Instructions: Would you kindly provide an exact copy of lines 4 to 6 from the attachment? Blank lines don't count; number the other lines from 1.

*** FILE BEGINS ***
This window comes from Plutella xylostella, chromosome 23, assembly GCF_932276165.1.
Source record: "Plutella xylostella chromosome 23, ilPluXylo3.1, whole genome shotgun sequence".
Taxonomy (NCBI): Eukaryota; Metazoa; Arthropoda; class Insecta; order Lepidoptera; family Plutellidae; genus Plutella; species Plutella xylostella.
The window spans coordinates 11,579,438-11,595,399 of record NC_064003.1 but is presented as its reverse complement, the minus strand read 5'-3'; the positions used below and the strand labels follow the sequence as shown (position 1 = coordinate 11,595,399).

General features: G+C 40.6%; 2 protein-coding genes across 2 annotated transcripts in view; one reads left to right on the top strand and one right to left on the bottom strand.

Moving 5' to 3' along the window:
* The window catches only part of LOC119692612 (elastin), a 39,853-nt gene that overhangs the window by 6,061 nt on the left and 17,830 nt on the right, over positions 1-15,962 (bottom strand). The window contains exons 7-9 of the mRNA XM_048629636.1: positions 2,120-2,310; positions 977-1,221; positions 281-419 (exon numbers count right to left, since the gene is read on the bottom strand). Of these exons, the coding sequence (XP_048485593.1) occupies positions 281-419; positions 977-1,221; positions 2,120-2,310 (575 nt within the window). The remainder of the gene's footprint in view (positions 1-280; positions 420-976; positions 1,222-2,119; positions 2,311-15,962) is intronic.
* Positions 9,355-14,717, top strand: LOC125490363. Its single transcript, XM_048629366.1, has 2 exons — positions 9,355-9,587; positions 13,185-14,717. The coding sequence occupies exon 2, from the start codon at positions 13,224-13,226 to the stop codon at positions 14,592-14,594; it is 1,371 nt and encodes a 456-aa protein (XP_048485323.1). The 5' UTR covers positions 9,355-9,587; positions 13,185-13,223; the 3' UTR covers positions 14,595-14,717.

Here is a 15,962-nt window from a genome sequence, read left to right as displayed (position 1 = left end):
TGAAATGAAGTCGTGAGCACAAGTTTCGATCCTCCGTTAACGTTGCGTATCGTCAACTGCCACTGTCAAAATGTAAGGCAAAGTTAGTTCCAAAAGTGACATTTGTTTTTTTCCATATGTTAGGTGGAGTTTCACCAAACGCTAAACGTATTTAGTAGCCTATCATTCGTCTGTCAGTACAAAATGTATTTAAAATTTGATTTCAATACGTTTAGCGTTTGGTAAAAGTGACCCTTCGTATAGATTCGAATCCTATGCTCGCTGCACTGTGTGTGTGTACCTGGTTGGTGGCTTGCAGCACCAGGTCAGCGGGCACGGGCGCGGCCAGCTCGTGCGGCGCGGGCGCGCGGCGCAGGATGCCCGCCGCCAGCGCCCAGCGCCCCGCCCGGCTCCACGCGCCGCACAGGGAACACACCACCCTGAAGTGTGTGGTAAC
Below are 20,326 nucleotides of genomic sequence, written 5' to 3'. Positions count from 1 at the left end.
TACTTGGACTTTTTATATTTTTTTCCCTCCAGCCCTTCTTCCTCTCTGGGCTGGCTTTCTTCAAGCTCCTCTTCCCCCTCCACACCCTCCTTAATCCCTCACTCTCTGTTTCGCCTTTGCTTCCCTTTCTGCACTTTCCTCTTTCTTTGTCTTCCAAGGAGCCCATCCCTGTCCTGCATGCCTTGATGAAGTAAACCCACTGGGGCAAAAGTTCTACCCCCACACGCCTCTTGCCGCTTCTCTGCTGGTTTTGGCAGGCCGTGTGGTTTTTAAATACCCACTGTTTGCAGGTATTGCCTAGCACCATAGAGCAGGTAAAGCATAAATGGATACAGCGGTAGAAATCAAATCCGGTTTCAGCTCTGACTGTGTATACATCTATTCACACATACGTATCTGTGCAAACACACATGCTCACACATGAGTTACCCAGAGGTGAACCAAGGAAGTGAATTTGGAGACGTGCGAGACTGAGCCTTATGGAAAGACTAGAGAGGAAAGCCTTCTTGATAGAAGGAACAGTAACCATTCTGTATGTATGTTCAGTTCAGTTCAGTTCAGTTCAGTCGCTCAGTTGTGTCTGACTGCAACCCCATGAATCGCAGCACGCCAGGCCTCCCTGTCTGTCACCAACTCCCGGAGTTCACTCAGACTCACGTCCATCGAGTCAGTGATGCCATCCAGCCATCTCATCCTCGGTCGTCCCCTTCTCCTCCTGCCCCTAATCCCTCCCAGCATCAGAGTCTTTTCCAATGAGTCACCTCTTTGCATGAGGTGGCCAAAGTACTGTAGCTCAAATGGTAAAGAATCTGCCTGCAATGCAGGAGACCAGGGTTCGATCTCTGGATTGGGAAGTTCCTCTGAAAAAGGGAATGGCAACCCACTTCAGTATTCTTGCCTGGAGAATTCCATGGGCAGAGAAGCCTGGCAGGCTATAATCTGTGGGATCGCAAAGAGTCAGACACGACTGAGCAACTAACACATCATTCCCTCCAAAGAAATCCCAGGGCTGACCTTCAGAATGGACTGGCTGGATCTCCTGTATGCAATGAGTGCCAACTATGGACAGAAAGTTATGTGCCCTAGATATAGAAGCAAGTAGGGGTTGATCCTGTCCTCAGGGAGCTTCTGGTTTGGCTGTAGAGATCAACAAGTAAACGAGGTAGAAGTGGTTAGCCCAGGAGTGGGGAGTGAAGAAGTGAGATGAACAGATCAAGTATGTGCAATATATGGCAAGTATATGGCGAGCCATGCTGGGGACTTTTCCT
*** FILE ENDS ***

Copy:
The window spans coordinates 11,579,438-11,595,399 of record NC_064003.1 but is presented as its reverse complement, the minus strand read 5'-3'; the positions used below and the strand labels follow the sequence as shown (position 1 = coordinate 11,595,399).

General features: G+C 40.6%; 2 protein-coding genes across 2 annotated transcripts in view; one reads left to right on the top strand and one right to left on the bottom strand.

Moving 5' to 3' along the window: